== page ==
Today I had an experience checking in on our hive that was both confidence building and unnerving. The first thing I noticed when I opened the hive after not having peeked inside for 2 weeks: HOLY CRAP THERE ARE TONS OF BEES IN HERE. It seems that the first round of babies hatched and the hive is now several times more full of bees than it was a couple weeks ago.
Even so, the girls are still busily making more babies. In this first photograph you can see that there is now both worker bee (female) brood as well as the first drone (male bee) brood that I have seen thus far.
In just 2 months these busy ladies have built up 9 combs of their own and filled them with honey, pollen, and tons of babies. That makes 11 combs total…and the bees only need 12 to get through the winter…the rest is pure profit for us :)
I have been concerned for several weeks about the top bars that we received with the bees (we purchased a nucleus - 2 developed combs and several lbs of bees - from a local beekeeper). The bars were originally designed for a Langstroth hive, but trimmed down to fit our top bar hive, and they have always stuck out a bit and didn’t quite fit in the way they should. The combs are built with plastic guides, as opposed to just building down naturally from the top bar. Regardless, I was just glad that with the lack of rain our girls had something to start with, and they seemed to be doing well despite the drought.
However, whenever I would open the hive there would be bees all over the two foreign top bars, and they seemed agitated that it stuck out and probably let air and impurities leak into the hive…I think they were trying to seal it up with propolis but the gaps were too large. So today I decided that I was going to trim it down and make it fit more snugly so the girls wouldn’t have to stress about their poor architectural situation. The 2 combs in question were full of both honey and brood, and with the ominous lack of rain I was concerned about tempting fate by destroying either food or babies, but was left with little other choice than to trim them down or pull them out entirely.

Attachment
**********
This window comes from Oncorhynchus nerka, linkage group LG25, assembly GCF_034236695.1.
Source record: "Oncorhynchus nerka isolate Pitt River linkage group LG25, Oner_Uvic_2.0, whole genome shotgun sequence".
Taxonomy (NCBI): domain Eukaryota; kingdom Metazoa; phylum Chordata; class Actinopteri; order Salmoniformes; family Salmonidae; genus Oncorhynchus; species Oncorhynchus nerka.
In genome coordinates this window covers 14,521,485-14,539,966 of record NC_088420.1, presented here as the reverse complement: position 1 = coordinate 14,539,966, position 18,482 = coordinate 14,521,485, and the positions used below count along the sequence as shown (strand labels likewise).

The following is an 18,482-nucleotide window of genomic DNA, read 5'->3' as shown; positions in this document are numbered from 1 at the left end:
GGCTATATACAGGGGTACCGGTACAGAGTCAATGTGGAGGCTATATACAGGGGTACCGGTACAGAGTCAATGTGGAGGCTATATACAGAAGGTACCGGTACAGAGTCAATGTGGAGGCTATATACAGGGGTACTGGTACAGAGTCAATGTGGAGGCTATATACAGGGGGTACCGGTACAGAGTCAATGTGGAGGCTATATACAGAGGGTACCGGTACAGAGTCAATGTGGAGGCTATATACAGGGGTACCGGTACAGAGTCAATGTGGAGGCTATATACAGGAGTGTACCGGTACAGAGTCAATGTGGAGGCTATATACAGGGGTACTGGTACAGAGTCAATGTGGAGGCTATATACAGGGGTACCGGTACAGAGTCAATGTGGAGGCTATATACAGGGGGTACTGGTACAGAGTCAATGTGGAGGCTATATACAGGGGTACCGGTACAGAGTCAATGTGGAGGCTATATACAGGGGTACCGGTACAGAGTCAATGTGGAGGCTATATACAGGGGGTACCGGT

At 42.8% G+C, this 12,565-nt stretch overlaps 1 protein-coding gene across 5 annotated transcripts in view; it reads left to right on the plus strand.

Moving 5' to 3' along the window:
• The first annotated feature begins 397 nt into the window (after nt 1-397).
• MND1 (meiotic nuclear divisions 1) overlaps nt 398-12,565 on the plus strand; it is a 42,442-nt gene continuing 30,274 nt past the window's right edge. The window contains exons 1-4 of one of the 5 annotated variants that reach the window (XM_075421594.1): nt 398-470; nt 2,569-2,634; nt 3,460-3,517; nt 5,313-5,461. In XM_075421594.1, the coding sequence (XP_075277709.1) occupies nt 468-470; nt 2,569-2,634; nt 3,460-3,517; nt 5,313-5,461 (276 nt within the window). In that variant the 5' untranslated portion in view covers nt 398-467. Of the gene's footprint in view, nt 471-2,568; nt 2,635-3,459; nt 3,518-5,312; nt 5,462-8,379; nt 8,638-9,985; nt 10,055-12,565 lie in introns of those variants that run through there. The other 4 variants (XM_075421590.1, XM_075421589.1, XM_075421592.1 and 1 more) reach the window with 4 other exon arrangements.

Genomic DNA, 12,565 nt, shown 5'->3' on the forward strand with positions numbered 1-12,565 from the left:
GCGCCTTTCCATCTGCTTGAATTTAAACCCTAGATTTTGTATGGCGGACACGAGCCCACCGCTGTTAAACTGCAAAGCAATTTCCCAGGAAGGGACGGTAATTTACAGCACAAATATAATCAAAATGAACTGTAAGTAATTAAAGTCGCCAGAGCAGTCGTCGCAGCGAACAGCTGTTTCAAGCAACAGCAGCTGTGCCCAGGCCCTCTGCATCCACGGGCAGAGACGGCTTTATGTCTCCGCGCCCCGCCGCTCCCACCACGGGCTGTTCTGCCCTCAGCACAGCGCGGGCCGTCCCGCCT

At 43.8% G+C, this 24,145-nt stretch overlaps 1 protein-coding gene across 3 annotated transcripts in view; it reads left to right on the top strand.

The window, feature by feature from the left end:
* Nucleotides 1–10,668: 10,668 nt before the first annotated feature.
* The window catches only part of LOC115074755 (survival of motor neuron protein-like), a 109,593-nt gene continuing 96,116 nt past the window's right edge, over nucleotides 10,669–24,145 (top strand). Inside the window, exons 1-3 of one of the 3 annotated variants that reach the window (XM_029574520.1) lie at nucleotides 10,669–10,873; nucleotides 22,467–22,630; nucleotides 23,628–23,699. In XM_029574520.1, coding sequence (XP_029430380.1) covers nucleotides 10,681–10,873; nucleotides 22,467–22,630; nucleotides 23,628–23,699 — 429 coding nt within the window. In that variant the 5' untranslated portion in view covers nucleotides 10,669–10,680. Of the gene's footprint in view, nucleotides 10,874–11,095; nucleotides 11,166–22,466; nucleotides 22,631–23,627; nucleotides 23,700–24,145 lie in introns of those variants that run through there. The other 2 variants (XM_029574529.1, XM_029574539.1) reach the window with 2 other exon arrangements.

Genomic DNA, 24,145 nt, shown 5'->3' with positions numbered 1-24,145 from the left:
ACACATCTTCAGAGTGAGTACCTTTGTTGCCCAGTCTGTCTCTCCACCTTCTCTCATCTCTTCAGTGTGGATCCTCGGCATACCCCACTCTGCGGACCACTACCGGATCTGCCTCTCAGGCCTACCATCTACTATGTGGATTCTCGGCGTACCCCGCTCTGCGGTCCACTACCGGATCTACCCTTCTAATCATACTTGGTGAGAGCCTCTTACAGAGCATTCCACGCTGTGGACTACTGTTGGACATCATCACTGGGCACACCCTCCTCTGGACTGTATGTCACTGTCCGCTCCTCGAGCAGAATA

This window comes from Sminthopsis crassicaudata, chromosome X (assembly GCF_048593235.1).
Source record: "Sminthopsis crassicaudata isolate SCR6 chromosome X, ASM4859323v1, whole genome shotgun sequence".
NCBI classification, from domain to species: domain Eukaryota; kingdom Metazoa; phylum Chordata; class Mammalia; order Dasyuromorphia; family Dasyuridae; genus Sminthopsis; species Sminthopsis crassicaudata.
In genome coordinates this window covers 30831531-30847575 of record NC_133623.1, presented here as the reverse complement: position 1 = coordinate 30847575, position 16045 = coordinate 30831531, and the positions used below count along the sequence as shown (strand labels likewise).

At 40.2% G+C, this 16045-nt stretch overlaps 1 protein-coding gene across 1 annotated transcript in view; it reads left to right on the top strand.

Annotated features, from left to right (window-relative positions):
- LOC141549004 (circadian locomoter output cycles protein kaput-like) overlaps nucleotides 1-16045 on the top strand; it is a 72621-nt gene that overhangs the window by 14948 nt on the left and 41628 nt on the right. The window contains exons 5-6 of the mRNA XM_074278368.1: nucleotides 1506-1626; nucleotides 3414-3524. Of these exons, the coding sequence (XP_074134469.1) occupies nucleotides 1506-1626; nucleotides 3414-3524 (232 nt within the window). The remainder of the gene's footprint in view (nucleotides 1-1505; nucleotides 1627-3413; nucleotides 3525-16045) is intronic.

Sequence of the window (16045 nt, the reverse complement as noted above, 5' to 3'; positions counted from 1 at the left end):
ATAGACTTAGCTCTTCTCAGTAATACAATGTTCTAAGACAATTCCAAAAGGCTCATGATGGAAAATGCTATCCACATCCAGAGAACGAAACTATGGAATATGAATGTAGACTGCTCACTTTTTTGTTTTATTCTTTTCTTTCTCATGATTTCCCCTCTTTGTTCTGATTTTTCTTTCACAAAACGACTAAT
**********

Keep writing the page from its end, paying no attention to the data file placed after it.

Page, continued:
Cutting through brood is very…gooey. And cutting open some of the more developed brood comb revealed little alien-like half developed bees, which was really interesting and (not gonna lie) made me feel a little creeped out.
By the time I was done trimming the comb I felt pretty exhausted from bending over for so long, I cut my finger somehow in the process, and the bees seemed to be getting agitated. I don’t know if it was from the change of temperature inside the hive with me pulling all the bars out for extended periods of time or just the general disruption of hive life, but I got a terrible sinking feeling when the possibility occurred to me that it could have been that I somehow smashed the queen that set the hive into that agitated state (since I hadn’t consciously thought to locate her before I started my construction work). I am pretty sure that was just me being paranoid, but even so it was a humbling experience remembering how much I still have to learn about beekeeping and the crazy complex world of bees.
Still, the take away from this story is that for anyone who is afraid of bees stinging them while they are just sitting around minding their own business… today I opened up the hive, shook the bees up, turned them sideways, and cut into/killed their babies - and they were STILL as friendly as ever. I think that says a lot about the overall complacent and adaptable nature of bees.